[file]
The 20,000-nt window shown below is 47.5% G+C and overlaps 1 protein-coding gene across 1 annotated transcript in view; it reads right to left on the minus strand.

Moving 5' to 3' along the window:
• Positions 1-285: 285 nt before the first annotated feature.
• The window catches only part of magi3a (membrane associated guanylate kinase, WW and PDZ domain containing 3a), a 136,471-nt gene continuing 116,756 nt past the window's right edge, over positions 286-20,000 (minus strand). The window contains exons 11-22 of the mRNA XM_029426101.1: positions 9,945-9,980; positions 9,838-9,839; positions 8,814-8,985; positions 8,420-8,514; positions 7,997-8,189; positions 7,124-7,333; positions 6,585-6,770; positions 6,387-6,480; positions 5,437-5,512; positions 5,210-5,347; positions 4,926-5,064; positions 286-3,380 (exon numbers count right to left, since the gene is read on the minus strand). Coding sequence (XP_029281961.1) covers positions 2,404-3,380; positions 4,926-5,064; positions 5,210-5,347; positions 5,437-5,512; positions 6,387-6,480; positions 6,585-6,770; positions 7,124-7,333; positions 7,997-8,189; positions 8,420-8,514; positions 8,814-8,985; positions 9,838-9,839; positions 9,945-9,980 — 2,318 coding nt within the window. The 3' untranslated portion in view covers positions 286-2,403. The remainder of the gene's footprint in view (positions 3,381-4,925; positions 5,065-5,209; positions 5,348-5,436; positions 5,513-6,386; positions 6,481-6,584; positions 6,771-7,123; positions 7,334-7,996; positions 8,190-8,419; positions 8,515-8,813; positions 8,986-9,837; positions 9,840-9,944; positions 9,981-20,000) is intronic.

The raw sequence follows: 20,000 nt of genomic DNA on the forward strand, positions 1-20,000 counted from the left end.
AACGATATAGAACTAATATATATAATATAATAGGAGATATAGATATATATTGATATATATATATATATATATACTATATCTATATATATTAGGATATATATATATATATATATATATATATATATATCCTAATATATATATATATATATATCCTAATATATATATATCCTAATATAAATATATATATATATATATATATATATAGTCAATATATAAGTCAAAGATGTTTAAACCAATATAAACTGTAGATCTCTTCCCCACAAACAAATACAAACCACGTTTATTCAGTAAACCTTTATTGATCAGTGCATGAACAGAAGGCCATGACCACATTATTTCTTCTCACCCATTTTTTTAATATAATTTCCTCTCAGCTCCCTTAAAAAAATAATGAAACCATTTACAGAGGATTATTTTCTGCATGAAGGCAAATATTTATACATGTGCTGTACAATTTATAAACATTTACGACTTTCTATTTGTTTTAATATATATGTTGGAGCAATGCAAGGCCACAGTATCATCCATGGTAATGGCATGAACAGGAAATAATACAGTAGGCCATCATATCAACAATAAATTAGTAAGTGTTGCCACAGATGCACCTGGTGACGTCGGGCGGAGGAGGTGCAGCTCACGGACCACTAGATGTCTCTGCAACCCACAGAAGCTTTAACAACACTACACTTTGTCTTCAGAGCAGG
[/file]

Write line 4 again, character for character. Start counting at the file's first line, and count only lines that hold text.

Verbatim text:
• The window catches only part of magi3a (membrane associated guanylate kinase, WW and PDZ domain containing 3a), a 136,471-nt gene continuing 116,756 nt past the window's right edge, over positions 286-20,000 (minus strand). The window contains exons 11-22 of the mRNA XM_029426101.1: positions 9,945-9,980; positions 9,838-9,839; positions 8,814-8,985; positions 8,420-8,514; positions 7,997-8,189; positions 7,124-7,333; positions 6,585-6,770; positions 6,387-6,480; positions 5,437-5,512; positions 5,210-5,347; positions 4,926-5,064; positions 286-3,380 (exon numbers count right to left, since the gene is read on the minus strand). Coding sequence (XP_029281961.1) covers positions 2,404-3,380; positions 4,926-5,064; positions 5,210-5,347; positions 5,437-5,512; positions 6,387-6,480; positions 6,585-6,770; positions 7,124-7,333; positions 7,997-8,189; positions 8,420-8,514; positions 8,814-8,985; positions 9,838-9,839; positions 9,945-9,980 — 2,318 coding nt within the window. The 3' untranslated portion in view covers positions 286-2,403. The remainder of the gene's footprint in view (positions 3,381-4,925; positions 5,065-5,209; positions 5,348-5,436; positions 5,513-6,386; positions 6,481-6,584; positions 6,771-7,123; positions 7,334-7,996; positions 8,190-8,419; positions 8,515-8,813; positions 8,986-9,837; positions 9,840-9,944; positions 9,981-20,000) is intronic.